Book Image

Linux System Programming Techniques

By : Jack-Benny Persson
Book Image

Linux System Programming Techniques

By: Jack-Benny Persson

Overview of this book

Linux is the world's most popular open source operating system (OS). Linux System Programming Techniques will enable you to extend the Linux OS with your own system programs and communicate with other programs on the system. The book begins by exploring the Linux filesystem, its basic commands, built-in manual pages, the GNU compiler collection (GCC), and Linux system calls. You'll then discover how to handle errors in your programs and will learn to catch errors and print relevant information about them. The book takes you through multiple recipes on how to read and write files on the system, using both streams and file descriptors. As you advance, you'll delve into forking, creating zombie processes, and daemons, along with recipes on how to handle daemons using systemd. After this, you'll find out how to create shared libraries and start exploring different types of interprocess communication (IPC). In the later chapters, recipes on how to write programs using POSIX threads and how to debug your programs using the GNU debugger (GDB) and Valgrind will also be covered. By the end of this Linux book, you will be able to develop your own system programs for Linux, including daemons, tools, clients, and filters.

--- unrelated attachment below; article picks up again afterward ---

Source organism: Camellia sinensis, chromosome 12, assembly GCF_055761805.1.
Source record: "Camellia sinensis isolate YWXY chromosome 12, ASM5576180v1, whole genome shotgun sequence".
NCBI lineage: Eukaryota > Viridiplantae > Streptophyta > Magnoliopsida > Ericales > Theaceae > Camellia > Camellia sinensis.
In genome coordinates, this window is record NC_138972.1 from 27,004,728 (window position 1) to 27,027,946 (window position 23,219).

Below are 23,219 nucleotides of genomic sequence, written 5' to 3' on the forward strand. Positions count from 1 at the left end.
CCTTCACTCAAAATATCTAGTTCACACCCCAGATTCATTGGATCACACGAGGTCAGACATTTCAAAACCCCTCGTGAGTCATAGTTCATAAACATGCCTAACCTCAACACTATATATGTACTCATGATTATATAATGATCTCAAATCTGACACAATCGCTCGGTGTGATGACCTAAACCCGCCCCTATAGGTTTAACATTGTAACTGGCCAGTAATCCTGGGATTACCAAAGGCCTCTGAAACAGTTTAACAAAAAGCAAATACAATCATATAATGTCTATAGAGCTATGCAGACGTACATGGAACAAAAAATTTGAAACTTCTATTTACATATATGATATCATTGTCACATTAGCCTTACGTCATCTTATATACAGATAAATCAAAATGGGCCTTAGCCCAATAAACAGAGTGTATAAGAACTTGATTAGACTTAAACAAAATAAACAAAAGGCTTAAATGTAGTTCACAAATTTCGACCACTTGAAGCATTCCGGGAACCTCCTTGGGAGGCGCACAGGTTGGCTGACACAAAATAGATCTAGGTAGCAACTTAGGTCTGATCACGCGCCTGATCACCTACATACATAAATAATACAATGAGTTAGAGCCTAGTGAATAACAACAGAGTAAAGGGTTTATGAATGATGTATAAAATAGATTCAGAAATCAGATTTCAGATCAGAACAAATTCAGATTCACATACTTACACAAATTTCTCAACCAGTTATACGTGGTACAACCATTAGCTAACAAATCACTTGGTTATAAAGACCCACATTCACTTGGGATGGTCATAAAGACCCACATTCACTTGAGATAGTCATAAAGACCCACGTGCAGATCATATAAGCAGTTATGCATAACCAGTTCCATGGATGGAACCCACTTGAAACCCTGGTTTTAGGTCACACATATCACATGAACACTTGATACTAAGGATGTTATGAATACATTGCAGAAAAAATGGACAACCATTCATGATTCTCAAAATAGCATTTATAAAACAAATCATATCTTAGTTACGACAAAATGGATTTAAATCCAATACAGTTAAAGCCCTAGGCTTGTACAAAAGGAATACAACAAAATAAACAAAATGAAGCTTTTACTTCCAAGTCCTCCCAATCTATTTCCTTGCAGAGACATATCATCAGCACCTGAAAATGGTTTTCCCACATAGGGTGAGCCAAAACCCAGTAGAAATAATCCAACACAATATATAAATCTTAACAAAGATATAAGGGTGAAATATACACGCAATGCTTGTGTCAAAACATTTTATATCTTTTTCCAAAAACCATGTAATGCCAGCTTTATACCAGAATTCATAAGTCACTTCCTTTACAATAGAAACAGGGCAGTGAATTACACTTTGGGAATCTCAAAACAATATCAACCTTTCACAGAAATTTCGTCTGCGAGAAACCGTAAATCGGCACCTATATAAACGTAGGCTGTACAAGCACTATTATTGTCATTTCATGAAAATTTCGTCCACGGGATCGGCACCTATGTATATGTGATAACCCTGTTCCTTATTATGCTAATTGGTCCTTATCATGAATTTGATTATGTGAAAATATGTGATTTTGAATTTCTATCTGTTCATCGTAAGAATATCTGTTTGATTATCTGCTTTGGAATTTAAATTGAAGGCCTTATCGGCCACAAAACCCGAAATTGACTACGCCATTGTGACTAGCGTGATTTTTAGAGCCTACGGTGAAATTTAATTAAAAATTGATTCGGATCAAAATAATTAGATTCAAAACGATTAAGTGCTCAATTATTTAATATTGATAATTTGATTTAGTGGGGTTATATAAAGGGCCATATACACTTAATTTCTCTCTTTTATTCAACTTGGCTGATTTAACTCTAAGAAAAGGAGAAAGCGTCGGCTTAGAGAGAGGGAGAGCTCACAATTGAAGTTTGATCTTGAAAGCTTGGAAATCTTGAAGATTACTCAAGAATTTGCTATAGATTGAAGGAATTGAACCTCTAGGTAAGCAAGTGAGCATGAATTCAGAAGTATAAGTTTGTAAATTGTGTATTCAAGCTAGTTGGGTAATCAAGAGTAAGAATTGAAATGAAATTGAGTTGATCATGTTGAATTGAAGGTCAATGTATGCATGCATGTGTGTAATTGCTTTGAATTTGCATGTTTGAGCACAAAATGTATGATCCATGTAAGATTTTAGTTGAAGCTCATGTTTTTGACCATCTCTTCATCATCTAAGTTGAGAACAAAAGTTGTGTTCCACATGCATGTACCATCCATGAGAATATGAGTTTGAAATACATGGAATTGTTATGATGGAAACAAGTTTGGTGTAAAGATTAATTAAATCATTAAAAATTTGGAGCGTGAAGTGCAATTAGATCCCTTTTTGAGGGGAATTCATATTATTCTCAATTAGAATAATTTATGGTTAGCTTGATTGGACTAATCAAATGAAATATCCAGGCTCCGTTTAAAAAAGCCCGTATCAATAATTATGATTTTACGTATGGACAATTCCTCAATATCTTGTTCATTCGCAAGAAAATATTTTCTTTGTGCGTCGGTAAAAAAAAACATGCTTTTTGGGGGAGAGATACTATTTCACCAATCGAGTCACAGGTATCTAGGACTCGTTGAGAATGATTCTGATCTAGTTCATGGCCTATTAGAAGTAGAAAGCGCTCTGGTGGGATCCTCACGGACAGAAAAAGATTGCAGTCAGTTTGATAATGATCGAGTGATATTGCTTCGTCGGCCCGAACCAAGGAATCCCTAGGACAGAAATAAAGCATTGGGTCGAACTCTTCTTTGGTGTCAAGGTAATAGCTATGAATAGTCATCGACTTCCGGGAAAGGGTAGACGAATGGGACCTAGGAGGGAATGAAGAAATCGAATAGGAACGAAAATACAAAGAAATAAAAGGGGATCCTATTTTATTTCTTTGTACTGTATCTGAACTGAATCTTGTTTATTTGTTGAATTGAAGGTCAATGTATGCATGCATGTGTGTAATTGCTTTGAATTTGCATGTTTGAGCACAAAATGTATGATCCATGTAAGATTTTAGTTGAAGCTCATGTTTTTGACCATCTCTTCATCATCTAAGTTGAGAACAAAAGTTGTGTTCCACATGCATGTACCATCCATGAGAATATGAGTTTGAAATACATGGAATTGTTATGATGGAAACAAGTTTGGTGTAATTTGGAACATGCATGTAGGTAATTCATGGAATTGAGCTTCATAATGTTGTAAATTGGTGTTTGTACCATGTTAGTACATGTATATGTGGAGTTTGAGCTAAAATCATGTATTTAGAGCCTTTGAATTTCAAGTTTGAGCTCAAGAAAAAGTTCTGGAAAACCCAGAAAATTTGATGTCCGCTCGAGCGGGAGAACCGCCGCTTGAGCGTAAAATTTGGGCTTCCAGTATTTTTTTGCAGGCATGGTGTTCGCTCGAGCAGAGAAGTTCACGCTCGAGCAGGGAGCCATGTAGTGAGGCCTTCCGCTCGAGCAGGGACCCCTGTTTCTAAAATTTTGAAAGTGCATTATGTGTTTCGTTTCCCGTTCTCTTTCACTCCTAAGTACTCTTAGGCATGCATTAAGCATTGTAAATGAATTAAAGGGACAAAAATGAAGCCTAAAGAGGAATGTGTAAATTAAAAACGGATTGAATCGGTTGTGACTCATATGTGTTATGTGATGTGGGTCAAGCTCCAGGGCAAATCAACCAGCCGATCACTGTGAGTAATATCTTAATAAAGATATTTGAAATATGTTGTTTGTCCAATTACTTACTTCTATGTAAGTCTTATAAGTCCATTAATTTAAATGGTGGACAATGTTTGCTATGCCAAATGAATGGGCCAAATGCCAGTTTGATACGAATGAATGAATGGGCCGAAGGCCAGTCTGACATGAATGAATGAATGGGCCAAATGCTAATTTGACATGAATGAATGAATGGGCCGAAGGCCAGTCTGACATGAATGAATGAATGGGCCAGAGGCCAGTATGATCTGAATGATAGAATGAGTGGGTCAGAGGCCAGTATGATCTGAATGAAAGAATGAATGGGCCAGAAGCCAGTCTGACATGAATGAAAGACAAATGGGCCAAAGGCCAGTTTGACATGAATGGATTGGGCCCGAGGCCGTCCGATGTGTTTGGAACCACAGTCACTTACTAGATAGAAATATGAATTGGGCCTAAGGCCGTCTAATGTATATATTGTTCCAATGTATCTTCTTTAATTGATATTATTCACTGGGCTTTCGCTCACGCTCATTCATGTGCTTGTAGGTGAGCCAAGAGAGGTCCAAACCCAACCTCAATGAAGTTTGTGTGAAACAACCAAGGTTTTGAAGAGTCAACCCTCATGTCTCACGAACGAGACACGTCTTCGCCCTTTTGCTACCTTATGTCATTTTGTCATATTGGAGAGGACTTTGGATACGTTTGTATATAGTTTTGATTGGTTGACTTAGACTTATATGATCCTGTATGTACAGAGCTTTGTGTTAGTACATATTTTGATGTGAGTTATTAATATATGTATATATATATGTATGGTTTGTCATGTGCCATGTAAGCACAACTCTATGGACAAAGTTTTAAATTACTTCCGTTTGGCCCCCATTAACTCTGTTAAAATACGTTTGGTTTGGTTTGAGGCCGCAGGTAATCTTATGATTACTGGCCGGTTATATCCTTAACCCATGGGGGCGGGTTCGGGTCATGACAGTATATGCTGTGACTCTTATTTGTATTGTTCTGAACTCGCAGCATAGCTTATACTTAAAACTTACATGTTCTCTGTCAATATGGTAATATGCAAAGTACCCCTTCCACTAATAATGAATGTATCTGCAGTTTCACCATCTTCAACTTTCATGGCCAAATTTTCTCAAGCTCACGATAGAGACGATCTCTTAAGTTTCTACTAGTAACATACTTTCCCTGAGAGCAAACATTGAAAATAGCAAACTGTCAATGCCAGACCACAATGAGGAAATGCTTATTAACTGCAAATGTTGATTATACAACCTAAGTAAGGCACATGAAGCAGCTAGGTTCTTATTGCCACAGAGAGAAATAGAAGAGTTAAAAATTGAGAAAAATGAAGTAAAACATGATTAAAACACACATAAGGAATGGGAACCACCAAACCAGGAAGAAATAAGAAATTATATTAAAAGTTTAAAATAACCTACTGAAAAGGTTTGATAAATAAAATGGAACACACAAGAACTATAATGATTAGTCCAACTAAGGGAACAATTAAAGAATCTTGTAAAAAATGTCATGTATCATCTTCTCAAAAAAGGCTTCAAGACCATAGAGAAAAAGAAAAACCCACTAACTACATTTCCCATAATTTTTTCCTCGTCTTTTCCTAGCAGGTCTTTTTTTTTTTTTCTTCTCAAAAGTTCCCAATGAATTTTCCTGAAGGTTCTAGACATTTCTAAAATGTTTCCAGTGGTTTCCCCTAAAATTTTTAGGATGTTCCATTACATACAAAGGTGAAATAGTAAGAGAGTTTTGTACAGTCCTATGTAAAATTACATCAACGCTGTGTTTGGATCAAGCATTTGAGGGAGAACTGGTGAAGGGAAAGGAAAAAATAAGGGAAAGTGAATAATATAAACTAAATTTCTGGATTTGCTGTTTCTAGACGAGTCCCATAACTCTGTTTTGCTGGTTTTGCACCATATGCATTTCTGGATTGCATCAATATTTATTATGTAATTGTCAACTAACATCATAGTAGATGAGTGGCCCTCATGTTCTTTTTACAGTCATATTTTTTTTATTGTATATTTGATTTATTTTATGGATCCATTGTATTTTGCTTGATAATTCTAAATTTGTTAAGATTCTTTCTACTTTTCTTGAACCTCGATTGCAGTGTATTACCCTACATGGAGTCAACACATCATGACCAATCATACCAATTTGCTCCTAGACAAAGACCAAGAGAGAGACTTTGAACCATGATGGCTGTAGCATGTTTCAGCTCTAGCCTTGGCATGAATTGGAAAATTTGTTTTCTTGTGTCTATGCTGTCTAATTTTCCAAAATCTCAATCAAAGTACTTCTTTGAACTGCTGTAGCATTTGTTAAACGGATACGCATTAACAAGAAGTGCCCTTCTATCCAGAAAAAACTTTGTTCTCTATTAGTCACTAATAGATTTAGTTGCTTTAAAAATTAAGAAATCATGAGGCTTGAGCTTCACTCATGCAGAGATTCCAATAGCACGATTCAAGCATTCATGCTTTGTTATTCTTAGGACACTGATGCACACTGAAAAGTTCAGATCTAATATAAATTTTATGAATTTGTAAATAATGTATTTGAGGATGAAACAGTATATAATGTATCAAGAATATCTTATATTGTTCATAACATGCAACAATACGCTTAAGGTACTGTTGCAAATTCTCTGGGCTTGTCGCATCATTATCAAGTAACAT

Table of Contents (14 chapters)

Using condition variables

With condition variables, we can signal a thread when another thread has finished its work or when some other event occurs. For example, with condition variables, we can rewrite the prime number program from the Reading return values from threads recipe to join with the thread that finishes first. That way, the program isn't compelled to join with thread 1 first and then thread 2. Instead, the thread that finishes first signals to main() using a condition variable that it has finished and then joins with that thread.

Knowing how to use condition variables will help you make your threaded programs more flexible.

Getting ready

In order for this recipe to make sense, it's advised that you have completed the Reading return values from threads recipe first. You'll also need the GCC compiler, the Makefile we wrote in the Writing your first threaded program recipe, and the Make tool.

How to do it…

In this recipe, we'll rewrite...